California is rich in the possession of men of ability and enterprise who have given their best efforts toward the material growth and progress of the state. Among these prominent mention may be made of two native sons, the Mills brothers, Francis E. and Edward T., who in 1875, located in the vicinity of El Monte, and actively engaged in farming and later developed a fine walnut grove. Their father, E.T. Mills, was born in Buffalo, New York, of the same state and the descendant of English ancestry. E.T. Mills engaged as an assistant in his father’s business, which was that of a miller, until he was seventeen years old, when he came to California; he outfitted with ox teams and in company with a large train set out across the plains for the Mecca of the fortune hunters dreams. They had many exciting and fearful experiences during the journey, running out of provisions, which forced them to eat mule meat in preference to starvation. They finally abandoned their wagons and made the remainder of the journey as best they could, arriving in Hangtown after several weary, trying months, where Mr. Mills found employment in the mines. After several years in this occupation he came to Southern California, and in San Bernardino County engaged in lumbering. Following his marriage there he removed to Los Angeles county and became a pioneer settler of El Monte, where he followed faring and stock raising, and also conducted a freighting business between Los Angeles and San Bernardino before the railroads. He was a staunch Republican, and ardent advocate of all upbuilding enterprises, and foremost in whatever looked toward the betterment of the community. His death occurred in 1887, while his wife, formerly Mary Margaret Cleminson, a native of Missouri and sister of James Cleminson, whose history appears elsewhere in this volume, passed away in 1879. They were the parents of three children, Francis Eugene, Edward Theron, and Imogene, Mrs. Thomson of Azusa. Francis Eugene Mills was born on the Cleminson place in El Monte, February 5, 1860, while Edward Theron Mills was born on the present site of the high school building of this town, July 10, 1862. They were classmates in the public schools of El Monte, studying together, playing together and as early as 1875, began working land together. They leased land in the vicinity of El Monte and engaged in general farming and the raising of grain, which occupation proved successful and gave them means, with which, in 1884, they began the improvement of ten acres of land. Slowly adding to this property with their accumulated means, they acquired forty acres, finely improved and capable of the highest cultivation, all devoted to apples and walnuts, later specializing in walnuts alone. The property became one of the fine groves of this section. They were successful in their efforts, accumulated a competence, and at the same time established themselves a place among the progressive and enterprising men of this section. Francis E. Mills was married in 1881, to Miss Gertrude Hall, a native of Vermont. She was reared in Kansas and came to this state with her parents in 1880, her marriage occurring in Compton. They had five children: namely, Ellsworth, who married Edith Harral, a native of England; Francis, who died in infancy; Gertrude, (Mrs. Ray McMichael); Mary Imogene (Mrs. Clyde McMichael) and Ruth Gladys (Mrs. Benjamin Harral), all of El Monte. Both brothers were members of the Mountain View Walnut Growers’ Association, in which Francis E., for a time served as treasurer, and later, for several years as president. Both were Republicans. Edward T. Mills, who remained a bachelor, died December 18, 1909, while his brother Francis lived until June 29, 1929. Mrs. Francis T. Mills lives near her daughters, on the home ranch, southeast of El Monte.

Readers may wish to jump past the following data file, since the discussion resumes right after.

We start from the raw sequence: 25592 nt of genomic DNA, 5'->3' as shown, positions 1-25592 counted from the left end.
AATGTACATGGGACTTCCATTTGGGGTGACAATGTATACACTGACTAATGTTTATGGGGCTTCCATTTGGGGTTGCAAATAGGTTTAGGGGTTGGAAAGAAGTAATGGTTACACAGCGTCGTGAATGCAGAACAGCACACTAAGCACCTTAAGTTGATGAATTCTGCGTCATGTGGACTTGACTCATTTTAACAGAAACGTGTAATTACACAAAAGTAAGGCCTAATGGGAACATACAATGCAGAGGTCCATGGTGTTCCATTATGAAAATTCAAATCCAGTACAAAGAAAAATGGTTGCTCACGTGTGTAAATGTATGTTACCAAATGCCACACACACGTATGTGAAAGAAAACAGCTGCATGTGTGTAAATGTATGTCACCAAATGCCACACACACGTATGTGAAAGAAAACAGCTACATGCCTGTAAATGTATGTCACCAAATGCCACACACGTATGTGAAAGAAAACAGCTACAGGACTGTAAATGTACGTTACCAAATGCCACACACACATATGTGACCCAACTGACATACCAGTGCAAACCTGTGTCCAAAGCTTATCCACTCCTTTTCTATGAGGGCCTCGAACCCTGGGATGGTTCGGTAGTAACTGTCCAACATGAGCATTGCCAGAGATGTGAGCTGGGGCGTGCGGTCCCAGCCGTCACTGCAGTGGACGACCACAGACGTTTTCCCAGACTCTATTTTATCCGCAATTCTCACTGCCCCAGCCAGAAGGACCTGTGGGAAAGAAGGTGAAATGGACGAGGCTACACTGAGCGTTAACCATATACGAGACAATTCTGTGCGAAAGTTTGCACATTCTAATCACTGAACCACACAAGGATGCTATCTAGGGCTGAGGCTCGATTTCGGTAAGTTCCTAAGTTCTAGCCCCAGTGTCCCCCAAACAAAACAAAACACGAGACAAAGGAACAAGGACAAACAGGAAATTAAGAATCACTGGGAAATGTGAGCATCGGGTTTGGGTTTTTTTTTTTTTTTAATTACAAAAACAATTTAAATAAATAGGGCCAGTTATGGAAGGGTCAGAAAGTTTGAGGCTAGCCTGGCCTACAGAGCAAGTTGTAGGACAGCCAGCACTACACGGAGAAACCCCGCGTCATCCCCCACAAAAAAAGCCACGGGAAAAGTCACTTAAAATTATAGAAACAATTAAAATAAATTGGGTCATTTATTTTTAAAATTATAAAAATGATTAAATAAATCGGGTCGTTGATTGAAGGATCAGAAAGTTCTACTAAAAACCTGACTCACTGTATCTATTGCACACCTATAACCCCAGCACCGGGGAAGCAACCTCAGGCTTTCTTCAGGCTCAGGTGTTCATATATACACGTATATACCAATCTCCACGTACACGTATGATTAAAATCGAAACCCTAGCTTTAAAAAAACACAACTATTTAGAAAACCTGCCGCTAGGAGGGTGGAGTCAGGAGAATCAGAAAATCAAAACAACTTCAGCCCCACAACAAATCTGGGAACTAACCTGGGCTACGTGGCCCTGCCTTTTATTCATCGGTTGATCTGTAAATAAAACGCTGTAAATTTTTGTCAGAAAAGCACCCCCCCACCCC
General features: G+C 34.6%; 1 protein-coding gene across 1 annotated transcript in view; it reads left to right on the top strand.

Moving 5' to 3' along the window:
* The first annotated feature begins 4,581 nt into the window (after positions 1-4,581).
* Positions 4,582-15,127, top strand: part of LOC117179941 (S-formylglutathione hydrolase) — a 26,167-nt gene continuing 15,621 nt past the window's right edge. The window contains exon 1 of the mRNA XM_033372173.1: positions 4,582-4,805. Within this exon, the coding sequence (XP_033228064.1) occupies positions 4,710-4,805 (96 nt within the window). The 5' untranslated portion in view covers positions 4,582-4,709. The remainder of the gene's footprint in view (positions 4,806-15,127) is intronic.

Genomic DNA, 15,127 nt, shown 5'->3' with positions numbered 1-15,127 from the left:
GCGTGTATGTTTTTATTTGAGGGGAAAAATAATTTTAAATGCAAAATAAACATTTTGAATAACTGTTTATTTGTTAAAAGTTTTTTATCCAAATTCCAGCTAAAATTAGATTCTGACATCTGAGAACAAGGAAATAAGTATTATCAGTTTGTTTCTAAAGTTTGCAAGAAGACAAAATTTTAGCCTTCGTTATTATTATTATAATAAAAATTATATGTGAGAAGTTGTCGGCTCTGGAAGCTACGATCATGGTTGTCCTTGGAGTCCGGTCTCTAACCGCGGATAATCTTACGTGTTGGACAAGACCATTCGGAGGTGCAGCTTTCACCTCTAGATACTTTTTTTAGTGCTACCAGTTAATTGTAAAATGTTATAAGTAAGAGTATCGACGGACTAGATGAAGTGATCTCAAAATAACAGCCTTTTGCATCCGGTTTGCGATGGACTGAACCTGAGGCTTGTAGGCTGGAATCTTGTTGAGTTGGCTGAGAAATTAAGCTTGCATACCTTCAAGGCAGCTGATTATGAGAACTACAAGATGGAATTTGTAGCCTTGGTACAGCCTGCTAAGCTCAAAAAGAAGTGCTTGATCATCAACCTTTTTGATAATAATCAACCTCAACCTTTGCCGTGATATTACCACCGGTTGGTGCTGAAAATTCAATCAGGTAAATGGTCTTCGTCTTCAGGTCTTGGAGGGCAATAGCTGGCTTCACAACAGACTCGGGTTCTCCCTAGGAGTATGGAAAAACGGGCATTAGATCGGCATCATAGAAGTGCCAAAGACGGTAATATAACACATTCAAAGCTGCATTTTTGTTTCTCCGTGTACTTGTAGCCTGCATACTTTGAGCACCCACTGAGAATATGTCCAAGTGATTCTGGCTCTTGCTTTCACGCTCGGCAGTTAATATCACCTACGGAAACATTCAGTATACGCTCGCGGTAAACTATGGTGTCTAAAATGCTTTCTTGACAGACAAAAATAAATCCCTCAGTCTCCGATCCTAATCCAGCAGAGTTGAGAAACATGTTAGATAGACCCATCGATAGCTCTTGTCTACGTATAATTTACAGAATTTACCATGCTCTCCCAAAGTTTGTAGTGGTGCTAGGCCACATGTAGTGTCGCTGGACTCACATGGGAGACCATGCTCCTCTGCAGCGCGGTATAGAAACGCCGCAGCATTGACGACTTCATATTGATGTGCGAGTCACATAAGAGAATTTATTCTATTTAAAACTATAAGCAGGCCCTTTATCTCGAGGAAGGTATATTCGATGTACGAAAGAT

Source: C. D. Mayon, F. Brow, L. Stoddard, and C. Mudd; El Monte from the Pioneer Days. WPA Project No. N-5740, 1936. In record 19-187072. (California Historical Landmark No. 765: El Monte). On file at the SCCIC, CSU Fullerton.